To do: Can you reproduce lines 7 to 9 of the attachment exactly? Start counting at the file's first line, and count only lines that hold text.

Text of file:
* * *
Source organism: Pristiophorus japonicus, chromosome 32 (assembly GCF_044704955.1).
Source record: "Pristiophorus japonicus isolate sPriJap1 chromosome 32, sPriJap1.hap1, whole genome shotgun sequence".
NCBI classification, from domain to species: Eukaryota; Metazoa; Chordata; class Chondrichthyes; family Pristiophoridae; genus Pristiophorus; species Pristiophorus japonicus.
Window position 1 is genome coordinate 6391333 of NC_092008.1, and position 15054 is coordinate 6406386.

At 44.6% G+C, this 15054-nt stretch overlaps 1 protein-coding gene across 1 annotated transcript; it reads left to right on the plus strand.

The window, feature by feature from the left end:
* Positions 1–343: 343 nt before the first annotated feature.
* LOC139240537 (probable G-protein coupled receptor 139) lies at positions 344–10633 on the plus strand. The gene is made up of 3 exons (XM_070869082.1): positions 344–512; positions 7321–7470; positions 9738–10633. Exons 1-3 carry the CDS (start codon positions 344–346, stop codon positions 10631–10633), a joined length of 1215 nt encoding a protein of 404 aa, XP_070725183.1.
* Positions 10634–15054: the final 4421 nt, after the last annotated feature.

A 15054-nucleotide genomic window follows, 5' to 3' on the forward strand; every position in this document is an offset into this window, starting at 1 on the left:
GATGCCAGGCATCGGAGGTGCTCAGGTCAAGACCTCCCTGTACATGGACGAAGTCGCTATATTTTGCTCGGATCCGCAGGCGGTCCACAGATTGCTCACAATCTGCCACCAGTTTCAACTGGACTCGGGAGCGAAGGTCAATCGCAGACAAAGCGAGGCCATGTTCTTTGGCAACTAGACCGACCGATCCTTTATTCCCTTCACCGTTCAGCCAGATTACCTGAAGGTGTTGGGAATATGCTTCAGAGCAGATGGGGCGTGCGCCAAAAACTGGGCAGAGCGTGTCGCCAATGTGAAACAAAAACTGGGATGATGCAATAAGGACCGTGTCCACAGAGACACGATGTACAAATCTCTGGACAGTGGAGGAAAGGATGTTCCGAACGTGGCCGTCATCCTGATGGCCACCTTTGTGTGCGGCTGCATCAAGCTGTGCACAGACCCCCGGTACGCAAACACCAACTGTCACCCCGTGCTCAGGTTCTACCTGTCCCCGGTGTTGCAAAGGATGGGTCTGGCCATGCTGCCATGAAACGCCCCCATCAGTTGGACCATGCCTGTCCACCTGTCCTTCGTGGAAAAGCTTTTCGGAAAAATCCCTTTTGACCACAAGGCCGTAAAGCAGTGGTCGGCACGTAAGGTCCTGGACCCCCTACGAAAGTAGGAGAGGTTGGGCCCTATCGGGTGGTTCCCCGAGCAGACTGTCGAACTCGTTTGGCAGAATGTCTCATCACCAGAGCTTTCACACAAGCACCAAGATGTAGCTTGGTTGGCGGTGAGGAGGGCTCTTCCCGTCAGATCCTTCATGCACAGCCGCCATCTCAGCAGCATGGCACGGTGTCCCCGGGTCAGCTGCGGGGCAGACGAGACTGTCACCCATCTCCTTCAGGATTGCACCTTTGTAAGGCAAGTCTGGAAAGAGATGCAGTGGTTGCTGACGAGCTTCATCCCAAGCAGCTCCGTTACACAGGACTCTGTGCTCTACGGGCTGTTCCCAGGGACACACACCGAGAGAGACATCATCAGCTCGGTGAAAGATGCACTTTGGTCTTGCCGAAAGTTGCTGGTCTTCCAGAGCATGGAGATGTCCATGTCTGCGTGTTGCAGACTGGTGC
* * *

* Positions 1–343: 343 nt before the first annotated feature.
* LOC139240537 (probable G-protein coupled receptor 139) lies at positions 344–10633 on the plus strand. The gene is made up of 3 exons (XM_070869082.1): positions 344–512; positions 7321–7470; positions 9738–10633. Exons 1-3 carry the CDS (start codon positions 344–346, stop codon positions 10631–10633), a joined length of 1215 nt encoding a protein of 404 aa, XP_070725183.1.
* Positions 10634–15054: the final 4421 nt, after the last annotated feature.